A NEW, refreshed Countryside Code has been launched today by Natural England and Natural Resources Wales, coinciding with the 70th anniversary of the creation of the founding booklet.

With more people enjoying the outdoors than ever before, the code has been revised to help people enjoy countryside in a safe and respectful way.

Changes include advice on creating a welcoming environment, for example by saying hello to fellow visitors; clearer rules to underline the importance of clearing away dog poo; staying on footpaths; and not feeding livestock. It also provides advice on how to seek permissions for activities such as wild swimming.

NFU deputy president Stuart Roberts said: “The iconic British countryside offers a multitude of benefits to the public, including exercise and recreation, the opportunity to learn about where our food comes from and how our stunning landscapes are maintained.

“Throughout the Covid-19 pandemic, the countryside has been invaluable in Britain’s recovery, with millions of people visiting during lockdown to improve their physical and mental wellbeing.

“This new look Countryside Code will help to engage with walkers and everyone who visits and enjoys our farmed environment, and it’s important that people follow the simple rules and respects the countryside around them.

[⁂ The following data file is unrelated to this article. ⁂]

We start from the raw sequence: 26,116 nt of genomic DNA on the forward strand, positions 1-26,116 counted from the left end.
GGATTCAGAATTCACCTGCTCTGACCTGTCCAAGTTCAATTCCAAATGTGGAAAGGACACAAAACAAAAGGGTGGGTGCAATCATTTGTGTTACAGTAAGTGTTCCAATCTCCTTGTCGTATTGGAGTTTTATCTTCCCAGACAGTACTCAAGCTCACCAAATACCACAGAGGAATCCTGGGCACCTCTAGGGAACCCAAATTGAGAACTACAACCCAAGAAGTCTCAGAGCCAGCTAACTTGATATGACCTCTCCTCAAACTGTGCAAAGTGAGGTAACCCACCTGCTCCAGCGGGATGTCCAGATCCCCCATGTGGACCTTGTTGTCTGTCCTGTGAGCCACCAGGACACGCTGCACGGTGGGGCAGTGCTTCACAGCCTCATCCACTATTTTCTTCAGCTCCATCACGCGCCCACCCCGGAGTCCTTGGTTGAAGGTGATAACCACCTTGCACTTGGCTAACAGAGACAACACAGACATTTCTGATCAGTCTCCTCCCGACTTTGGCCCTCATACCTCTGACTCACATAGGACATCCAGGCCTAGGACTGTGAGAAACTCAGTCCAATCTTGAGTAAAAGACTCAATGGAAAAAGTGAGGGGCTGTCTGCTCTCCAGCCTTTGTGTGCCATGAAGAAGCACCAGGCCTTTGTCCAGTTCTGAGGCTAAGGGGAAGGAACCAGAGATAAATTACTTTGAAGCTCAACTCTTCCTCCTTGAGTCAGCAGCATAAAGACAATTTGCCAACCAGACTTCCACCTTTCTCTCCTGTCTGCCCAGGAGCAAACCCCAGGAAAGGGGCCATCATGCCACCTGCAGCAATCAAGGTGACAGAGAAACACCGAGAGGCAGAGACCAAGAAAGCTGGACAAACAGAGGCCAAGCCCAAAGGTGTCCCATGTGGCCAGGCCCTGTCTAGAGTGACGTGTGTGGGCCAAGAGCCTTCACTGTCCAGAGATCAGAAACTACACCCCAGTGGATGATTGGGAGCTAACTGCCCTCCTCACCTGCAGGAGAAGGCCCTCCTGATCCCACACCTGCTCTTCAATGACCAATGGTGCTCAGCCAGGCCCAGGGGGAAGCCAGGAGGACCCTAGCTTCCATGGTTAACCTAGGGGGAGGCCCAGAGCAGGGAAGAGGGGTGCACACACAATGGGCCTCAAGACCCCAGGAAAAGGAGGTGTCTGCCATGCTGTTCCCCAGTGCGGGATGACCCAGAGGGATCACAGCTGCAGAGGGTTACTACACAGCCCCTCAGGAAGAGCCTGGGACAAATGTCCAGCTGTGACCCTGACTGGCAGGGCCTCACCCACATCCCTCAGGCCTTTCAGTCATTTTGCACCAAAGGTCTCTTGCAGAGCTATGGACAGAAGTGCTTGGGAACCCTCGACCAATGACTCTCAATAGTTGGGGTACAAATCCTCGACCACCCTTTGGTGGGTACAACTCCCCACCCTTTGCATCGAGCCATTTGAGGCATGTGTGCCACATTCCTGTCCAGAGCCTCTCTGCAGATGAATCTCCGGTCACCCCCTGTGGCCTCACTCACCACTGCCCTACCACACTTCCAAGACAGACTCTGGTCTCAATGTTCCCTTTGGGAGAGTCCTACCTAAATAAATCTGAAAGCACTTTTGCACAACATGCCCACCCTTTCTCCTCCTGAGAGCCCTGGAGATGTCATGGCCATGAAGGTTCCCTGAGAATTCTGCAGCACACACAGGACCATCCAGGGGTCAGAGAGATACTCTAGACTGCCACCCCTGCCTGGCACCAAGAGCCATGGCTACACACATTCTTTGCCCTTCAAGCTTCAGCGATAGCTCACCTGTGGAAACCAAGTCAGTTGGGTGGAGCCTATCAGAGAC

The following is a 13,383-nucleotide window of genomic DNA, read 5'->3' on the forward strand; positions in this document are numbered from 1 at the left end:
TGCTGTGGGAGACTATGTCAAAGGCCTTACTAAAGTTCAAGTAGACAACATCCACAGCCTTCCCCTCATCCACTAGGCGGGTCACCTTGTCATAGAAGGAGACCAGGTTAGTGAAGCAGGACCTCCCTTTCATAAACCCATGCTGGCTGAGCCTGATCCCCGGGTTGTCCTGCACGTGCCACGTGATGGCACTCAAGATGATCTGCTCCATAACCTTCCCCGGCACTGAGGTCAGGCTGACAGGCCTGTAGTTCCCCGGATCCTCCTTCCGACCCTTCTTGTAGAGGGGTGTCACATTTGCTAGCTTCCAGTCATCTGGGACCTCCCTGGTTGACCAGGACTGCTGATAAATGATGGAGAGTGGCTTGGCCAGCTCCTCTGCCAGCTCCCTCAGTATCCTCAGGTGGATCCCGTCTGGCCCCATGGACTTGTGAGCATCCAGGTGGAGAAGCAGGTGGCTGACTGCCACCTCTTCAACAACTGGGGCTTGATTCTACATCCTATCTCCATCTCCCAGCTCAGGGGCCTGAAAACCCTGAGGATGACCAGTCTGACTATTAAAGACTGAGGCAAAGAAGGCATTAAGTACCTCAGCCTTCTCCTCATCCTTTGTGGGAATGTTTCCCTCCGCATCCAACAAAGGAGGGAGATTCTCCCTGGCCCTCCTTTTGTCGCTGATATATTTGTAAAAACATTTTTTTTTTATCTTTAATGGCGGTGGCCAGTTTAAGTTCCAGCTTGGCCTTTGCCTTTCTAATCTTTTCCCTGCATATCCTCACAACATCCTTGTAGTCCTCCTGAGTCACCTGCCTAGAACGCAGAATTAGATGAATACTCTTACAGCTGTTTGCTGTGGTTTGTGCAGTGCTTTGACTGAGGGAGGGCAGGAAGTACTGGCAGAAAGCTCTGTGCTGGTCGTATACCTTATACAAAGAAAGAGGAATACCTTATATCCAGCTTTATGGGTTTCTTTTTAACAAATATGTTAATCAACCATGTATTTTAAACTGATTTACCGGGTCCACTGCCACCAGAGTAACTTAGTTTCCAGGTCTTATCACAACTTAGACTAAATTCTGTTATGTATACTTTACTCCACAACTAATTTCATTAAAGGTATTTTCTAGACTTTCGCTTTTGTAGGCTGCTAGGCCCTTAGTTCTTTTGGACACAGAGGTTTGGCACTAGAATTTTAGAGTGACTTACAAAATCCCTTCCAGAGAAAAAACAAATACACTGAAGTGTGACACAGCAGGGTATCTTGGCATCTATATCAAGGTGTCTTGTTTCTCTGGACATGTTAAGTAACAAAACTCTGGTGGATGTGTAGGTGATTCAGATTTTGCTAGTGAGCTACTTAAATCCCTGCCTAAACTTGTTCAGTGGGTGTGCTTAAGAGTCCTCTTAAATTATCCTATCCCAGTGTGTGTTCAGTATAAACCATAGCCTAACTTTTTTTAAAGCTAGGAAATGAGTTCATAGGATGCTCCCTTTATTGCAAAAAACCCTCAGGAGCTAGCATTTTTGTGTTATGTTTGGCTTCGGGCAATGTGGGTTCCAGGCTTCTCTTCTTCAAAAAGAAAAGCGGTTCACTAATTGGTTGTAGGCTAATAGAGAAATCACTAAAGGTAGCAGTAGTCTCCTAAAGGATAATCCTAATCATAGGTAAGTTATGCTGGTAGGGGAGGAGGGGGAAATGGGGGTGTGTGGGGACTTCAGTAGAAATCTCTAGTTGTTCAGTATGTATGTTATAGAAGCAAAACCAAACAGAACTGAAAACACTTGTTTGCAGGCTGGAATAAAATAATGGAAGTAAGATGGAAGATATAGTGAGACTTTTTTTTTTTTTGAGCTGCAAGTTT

“The NFU has been working closely with Defra and Natural England on a refresh of the messaging in the Code to bring it up to date and to help address the recent increase in access-related issues such as keeping to public rights of way, ensuring dogs are under control and dog waste is binned. We are pleased that many of our recommendations have been included.

“As we highlight in the NFU’s recent Levelling up Rural Britain report, it is important that rural access and engagement is recognised and respected and that the modern-day rights of way network benefits both farmers and the public.

“The NFU, government and other stakeholders will be promoting the new look Code and its core messages to ensure everyone who visits the countryside is provided with greater awareness of the need to keep safe and responsible as well as the role farming plays in shaping our much-loved working landscapes.”

Yorkshire West Riding County Chairman, Ripponden farmer Rachael Hallos said: “The West Riding is easily accessible to millions of people and has some of the most iconic travel attractions in the region.

“We are at the beginning of a really busy time in the countryside, with lambs and calves arriving thick and fast in the fields, so it is especially important that we understand how to enjoy our time in the great outdoors while not disturbing or frightening animals that live there all year round.

“The launch of a 'refreshed' countryside code will serve as a reminder to us all how to respectfully share what we have on our doorstep.”

The NFU has produced a series of infographics to help spread the message about the revised Countryside Code; see www.nfuonline.com.